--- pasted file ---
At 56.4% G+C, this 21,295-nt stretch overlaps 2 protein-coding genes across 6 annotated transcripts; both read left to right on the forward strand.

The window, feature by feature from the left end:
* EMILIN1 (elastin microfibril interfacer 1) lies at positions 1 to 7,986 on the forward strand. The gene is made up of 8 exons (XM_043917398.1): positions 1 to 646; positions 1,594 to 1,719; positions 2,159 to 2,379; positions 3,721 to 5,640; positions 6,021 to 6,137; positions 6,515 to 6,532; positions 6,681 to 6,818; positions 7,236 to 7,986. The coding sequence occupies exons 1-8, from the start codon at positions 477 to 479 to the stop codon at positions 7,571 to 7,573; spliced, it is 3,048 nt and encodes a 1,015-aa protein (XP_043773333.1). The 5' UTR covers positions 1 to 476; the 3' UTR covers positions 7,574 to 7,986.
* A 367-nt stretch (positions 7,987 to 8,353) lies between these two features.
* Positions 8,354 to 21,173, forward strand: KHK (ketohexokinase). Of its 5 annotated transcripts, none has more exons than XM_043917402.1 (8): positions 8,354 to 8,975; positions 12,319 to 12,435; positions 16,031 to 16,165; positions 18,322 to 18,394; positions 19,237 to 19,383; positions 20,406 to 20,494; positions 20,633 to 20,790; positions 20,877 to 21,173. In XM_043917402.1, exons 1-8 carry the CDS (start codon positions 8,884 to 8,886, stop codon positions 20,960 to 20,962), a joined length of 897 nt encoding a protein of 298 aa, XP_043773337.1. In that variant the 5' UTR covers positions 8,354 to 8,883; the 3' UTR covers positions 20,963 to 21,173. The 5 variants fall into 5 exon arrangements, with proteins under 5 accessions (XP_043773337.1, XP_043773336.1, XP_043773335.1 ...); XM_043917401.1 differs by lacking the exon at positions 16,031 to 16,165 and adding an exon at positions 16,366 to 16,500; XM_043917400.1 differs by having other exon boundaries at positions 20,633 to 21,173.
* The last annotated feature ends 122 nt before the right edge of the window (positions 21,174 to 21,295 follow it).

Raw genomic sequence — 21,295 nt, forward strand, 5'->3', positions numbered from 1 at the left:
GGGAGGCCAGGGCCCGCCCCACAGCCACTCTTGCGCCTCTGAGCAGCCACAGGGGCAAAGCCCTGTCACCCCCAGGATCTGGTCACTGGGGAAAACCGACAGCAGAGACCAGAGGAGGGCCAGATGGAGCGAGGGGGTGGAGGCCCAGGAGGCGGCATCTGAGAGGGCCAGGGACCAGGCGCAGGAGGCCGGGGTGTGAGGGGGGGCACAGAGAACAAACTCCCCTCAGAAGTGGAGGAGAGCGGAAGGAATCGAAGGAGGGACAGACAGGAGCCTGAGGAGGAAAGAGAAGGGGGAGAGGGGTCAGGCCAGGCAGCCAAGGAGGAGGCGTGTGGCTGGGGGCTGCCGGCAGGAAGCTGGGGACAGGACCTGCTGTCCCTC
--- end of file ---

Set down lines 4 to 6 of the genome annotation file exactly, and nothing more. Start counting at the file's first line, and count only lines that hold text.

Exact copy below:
* A 367-nt stretch (positions 7,987 to 8,353) lies between these two features.
* Positions 8,354 to 21,173, forward strand: KHK (ketohexokinase). Of its 5 annotated transcripts, none has more exons than XM_043917402.1 (8): positions 8,354 to 8,975; positions 12,319 to 12,435; positions 16,031 to 16,165; positions 18,322 to 18,394; positions 19,237 to 19,383; positions 20,406 to 20,494; positions 20,633 to 20,790; positions 20,877 to 21,173. In XM_043917402.1, exons 1-8 carry the CDS (start codon positions 8,884 to 8,886, stop codon positions 20,960 to 20,962), a joined length of 897 nt encoding a protein of 298 aa, XP_043773337.1. In that variant the 5' UTR covers positions 8,354 to 8,883; the 3' UTR covers positions 20,963 to 21,173. The 5 variants fall into 5 exon arrangements, with proteins under 5 accessions (XP_043773337.1, XP_043773336.1, XP_043773335.1 ...); XM_043917401.1 differs by lacking the exon at positions 16,031 to 16,165 and adding an exon at positions 16,366 to 16,500; XM_043917400.1 differs by having other exon boundaries at positions 20,633 to 21,173.
* The last annotated feature ends 122 nt before the right edge of the window (positions 21,174 to 21,295 follow it).